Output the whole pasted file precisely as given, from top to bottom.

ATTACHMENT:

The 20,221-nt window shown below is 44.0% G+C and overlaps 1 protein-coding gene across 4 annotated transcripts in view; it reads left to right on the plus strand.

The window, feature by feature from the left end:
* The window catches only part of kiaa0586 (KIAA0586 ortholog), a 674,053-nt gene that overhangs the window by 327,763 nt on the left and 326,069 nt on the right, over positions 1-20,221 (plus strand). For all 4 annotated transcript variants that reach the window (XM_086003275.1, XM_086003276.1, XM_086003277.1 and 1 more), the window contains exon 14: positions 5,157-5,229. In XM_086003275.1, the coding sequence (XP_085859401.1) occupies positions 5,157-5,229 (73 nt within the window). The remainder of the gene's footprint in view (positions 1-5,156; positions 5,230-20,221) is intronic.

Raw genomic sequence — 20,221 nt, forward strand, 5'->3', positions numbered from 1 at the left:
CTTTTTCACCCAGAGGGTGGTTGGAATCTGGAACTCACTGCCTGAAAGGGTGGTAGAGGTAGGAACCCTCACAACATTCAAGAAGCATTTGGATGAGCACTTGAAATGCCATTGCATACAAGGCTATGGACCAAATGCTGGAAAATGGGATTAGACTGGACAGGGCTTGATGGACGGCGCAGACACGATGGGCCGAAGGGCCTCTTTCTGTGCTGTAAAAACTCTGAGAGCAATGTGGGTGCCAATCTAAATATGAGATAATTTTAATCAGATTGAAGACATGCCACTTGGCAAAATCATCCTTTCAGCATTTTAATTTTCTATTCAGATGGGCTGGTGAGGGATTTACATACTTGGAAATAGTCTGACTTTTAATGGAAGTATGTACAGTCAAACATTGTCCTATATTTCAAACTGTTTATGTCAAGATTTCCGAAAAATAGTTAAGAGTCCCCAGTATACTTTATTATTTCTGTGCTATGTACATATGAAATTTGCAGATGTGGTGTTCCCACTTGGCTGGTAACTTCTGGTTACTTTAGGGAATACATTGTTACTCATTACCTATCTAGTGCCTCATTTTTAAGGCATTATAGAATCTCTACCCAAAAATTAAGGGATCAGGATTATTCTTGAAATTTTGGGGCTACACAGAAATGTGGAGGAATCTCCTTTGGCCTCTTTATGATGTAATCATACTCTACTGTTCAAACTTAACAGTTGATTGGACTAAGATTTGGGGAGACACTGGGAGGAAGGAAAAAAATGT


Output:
The 20,221-nt window shown below is 44.0% G+C and overlaps 1 protein-coding gene across 4 annotated transcripts in view; it reads left to right on the plus strand.

The window, feature by feature from the left end:
* The window catches only part of kiaa0586 (KIAA0586 ortholog), a 674,053-nt gene that overhangs the window by 327,763 nt on the left and 326,069 nt on the right, over positions 1-20,221 (plus strand). For all 4 annotated transcript variants that reach the window (XM_086003275.1, XM_086003276.1, XM_086003277.1 and 1 more), the window contains exon 14: positions 5,157-5,229. In XM_086003275.1, the coding sequence (XP_085859401.1) occupies positions 5,157-5,229 (73 nt within the window). The remainder of the gene's footprint in view (positions 1-5,156; positions 5,230-20,221) is intronic.

Raw genomic sequence — 20,221 nt, forward strand, 5'->3', positions numbered from 1 at the left:
CTTTTTCACCCAGAGGGTGGTTGGAATCTGGAACTCACTGCCTGAAAGGGTGGTAGAGGTAGGAACCCTCACAACATTCAAGAAGCATTTGGATGAGCACTTGAAATGCCATTGCATACAAGGCTATGGACCAAATGCTGGAAAATGGGATTAGACTGGACAGGGCTTGATGGACGGCGCAGACACGATGGGCCGAAGGGCCTCTTTCTGTGCTGTAAAAACTCTGAGAGCAATGTGGGTGCCAATCTAAATATGAGATAATTTTAATCAGATTGAAGACATGCCACTTGGCAAAATCATCCTTTCAGCATTTTAATTTTCTATTCAGATGGGCTGGTGAGGGATTTACATACTTGGAAATAGTCTGACTTTTAATGGAAGTATGTACAGTCAAACATTGTCCTATATTTCAAACTGTTTATGTCAAGATTTCCGAAAAATAGTTAAGAGTCCCCAGTATACTTTATTATTTCTGTGCTATGTACATATGAAATTTGCAGATGTGGTGTTCCCACTTGGCTGGTAACTTCTGGTTACTTTAGGGAATACATTGTTACTCATTACCTATCTAGTGCCTCATTTTTAAGGCATTATAGAATCTCTACCCAAAAATTAAGGGATCAGGATTATTCTTGAAATTTTGGGGCTACACAGAAATGTGGAGGAATCTCCTTTGGCCTCTTTATGATGTAATCATACTCTACTGTTCAAACTTAACAGTTGATTGGACTAAGATTTGGGGAGACACTGGGAGGAAGGAAAAAAATGT